It's an interesting theory and one I would love to explore further. I did think about putting some of Mark's minerals into my suitcase to try out here in the UK, but wasn't sure what Customs and Excise would make of a carrier bag of white powder stuffed between my dirty laundry and my wash bag....

Saturday, 7 May 2011

Mob Grazing? Pah, it will never work.....

".... I mean, if we stocked at that kind of density, well with our soils and the amount of rain we get, the place would be a quagmire. And your grass is much too mature? It's little better than straw and you're cows won't perform. Honestly, don't say I didn't warn you. 

"You're also wasting lots of the grass. The cattle are just trampling it into the ground. And that field you've just moved them out of, there's enough left there to feed them for another week.Why grow it and then not feed it? Madness, I tell you, madness!"

Such were the forebodings of doom, ringing in my ears as I boarded the plane to St Louis, Missouri (via Chicago) to spend three days at Greg Judy's Mob Grazing School in the hamlet of Rucker. What had I done? Was I worshipping false idols? Was this whole mob grazing lark just a blind alley leading to poverty and unemployment? I had one of Greg's books with me but couldn't bring myself to look at it. Maybe he was a fringe lunatic, the leader of a cult, worshipping rough, weed-laden pastures and I was a willing disciple, drawn in with his tales of 75 vestal, virginal paddocks (per rotation) just lying there waiting to be consumed by willing beasts.

The condition of St Louis airport did nothing to allay my concerns. A tornado had ripped through there, just days before my arrival and half the airport was closed, blue tarpaulins strung across gaping holes in the terminal roof. Were the Gods trying to tell me something about my Nuffield trip, first with terrible earthquakes devastating parts of New Zealand, now with the US suffering its worst tornadoes in over quarter of a century.

The extreme weather had brought over four inches of rain to the area in the past twenty days, and I had visions of cattle up to their hocks in mud, staggering disconsolately through the pouring rain under a gloomy sky. Arable fields by the side of the road reinforced such worries, with deep rills eroded by the flowing water running across the cultivated land. What would the morning bring......?

Mob grazing, hah, it works.....!

It was the feel of the soil under my boots that I noticed first, spongy and forgiving, like walking across a giant mattress. Laid on top of the soil was a mass of dead stems through which sprouted thousands of new clover and grass seedlings. Greg explained, in his Mid-West drawl, that the soil texture was due to the high levels of organic matter he, or rather his cows, had helped to create through being mob grazed.

Within moments, he was down on his knees, peeling back the dead stems, or litter, to show us the soil. It teemed with life. Earthworms, centipedes, beetles and myriad other creatures scurried away from the daylight. He grabbed a handful of dirt and immediately you could see he was a man in his element. He enthused about the life in his hands, urging us to touch it, to feel its texture, to smell it. (Incidentally, Greg's record for the most earthworms found in one cowpat was 462. Four Hundred and Sixty Two!)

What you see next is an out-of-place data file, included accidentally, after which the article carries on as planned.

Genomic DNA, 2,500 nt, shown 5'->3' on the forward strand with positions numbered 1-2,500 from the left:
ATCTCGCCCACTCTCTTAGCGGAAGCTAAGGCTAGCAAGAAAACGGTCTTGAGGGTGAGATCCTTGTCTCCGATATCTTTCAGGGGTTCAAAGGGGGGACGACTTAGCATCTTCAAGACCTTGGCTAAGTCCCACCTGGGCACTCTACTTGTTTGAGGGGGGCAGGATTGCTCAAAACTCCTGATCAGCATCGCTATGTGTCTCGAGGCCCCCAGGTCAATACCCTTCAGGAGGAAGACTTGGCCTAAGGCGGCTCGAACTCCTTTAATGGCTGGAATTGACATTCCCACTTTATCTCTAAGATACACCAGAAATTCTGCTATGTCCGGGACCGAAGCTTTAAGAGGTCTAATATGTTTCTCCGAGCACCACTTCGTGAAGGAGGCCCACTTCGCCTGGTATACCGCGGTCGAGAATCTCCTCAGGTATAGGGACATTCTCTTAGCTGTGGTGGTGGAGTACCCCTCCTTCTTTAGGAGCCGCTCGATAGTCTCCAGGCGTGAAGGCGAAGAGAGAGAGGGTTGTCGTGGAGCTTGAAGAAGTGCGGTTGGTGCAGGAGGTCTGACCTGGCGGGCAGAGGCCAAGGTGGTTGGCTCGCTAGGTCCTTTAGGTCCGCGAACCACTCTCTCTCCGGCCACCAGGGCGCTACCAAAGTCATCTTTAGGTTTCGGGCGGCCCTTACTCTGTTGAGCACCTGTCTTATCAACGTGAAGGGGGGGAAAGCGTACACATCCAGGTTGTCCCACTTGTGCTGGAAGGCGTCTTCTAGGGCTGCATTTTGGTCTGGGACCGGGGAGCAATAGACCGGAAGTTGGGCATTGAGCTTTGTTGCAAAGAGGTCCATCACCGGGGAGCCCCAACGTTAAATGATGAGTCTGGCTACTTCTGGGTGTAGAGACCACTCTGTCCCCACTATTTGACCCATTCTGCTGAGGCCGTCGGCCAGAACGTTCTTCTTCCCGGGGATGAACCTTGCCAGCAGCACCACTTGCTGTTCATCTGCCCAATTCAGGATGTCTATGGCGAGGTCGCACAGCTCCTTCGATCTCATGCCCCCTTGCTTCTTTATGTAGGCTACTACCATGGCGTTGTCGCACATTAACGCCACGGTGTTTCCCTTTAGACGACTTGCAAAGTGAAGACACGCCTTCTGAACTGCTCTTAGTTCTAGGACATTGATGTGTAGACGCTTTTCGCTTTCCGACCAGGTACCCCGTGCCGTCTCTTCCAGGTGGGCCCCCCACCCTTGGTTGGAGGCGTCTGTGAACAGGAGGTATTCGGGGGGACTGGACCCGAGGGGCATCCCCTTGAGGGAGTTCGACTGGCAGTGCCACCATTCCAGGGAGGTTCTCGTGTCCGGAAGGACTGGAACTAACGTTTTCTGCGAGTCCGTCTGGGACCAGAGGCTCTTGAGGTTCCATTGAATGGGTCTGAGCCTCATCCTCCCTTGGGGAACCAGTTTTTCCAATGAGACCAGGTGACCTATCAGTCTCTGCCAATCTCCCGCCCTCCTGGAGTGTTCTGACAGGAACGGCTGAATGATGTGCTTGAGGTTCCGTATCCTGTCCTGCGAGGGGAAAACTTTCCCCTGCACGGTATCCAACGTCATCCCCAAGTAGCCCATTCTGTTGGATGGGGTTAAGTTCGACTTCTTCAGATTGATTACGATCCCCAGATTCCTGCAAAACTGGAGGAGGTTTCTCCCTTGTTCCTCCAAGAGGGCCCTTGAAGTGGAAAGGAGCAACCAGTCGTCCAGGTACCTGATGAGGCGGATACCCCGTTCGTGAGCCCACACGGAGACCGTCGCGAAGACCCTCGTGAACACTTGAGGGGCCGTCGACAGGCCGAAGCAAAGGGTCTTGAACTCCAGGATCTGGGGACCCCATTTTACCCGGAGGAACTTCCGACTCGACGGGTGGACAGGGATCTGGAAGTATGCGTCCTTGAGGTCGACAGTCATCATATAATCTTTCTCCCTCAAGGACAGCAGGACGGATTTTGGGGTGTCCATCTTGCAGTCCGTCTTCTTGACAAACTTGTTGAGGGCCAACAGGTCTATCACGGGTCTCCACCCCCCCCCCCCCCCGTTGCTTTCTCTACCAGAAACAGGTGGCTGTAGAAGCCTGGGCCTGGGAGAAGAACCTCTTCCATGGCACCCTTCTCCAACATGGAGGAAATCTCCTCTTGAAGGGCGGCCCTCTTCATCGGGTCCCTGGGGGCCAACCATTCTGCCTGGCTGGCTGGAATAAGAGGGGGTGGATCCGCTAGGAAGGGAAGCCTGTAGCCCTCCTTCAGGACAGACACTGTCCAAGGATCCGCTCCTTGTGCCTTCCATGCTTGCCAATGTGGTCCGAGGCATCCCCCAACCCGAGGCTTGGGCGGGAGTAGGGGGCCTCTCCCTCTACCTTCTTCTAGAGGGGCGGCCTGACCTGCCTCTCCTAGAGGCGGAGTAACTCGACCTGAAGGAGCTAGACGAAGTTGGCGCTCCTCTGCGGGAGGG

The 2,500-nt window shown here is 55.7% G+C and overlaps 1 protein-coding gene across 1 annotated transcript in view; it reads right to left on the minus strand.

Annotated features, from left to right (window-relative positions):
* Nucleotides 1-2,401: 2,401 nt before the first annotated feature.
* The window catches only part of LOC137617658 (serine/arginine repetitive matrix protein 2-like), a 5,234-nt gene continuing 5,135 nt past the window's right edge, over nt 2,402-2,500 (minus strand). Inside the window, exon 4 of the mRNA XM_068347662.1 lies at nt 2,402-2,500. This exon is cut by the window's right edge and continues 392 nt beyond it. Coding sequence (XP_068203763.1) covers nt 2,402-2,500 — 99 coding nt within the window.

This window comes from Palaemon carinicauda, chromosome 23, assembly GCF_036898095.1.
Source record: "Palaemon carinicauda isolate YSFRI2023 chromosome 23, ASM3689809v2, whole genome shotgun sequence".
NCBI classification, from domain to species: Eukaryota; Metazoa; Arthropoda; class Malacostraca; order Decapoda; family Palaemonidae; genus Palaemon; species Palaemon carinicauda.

Greg Judy enthusiastically grabbing handfuls of earthworm-laden soil. Ian Mitchell Innes (more about Ian in a later blog) is in the flat cap and green coat at the back of the group

The cattle were in an adjoining block, a couple of hundred South Poll suckler cows. The spring calving season was just getting underway and the out-wintered cattle looked thin but surprisingly healthy. Average temperatures in winter are below freezing and high rainfall is the norm throughout the year, and yet Greg has no sheds on his land to house the cattle, nor does he own a tractor. The cattle do all their own harvesting work, and they spread their manure for free too. He does give them an occasional feed of hay, but only when ice storms have sealed the ground with an impenetrable layer of rock-hard ice. Snow, apparently, doesn't trouble the cows as they just scrape through it to the stockpiled grasses below.

That's one of the secrets of mob grazing. You get your stocking rates right, and time your moves during the growing season both to ensure adequate regrowth of the grasses before the cattle return to the same patch of ground again, and also to ensure you build up a surplus of grass around the farm. When the growing season ends, this stockpile of fodder can be utilised very cheaply.

New season grass growth. This area of ground had been covered in large amounts of stockpiled forage which had been grazed off during the winter. The two patches of brown are places where the litter can be seen lying on the soil surface. As well as seething with worms, these areas were also covered with hundreds of new seedlings, predominantly clovers.

Another secret is the stocking densities. The cattle are stocked at very high densities, especially in the summer months as the land gets drier (in winter, they're given a little more room, and moved very frequently to avoid poaching the ground). Remembering that the grasses are taller and more mature than is usual under a conventional, rotationally grazed system (especially later in the season), these high densities mean a significant proportion of the grass stems are trampled rather than grazed. To paraphrase Greg, this is worm fodder. It forms a layer of dead and decaying material on the surface which feeds the incredible amounts of soil life we saw. It also protects the soil from the deleterious effects of wind and rainfall and provides a beneficial microclimate for the aforementioned bugs.

A group of bulls being moved to a new paddock. Predominantly South Poll, they're a range of ages from freshly weaned yearlings to over two years old.

Of course, one thing I haven't mentioned is the economics of the system. I am not going to go into detail, in fact I am not going to provide any data at all. Instead, I will say this: If you are in the cattle game, grab a pen and paper and write a list of all the costs you incur in keeping cattle (eg Muck spreading, silage making, milling grain, feeding silage, mucking out pens etc etc). Now divide them up into two columns headed "Summer costs" and Winter costs". Now cross out ALL the winter costs and replace with a very small amount of labour, just enough to put up a couple of temporary fences each day. This is roughly where Greg is with his system. Incredibly simple, incredibly efficient and with the same numbers of calves to sell as you and I have under our ridiculous, fossil-fuel-driven systems.

Mob grazing doesn't just work. It rocks!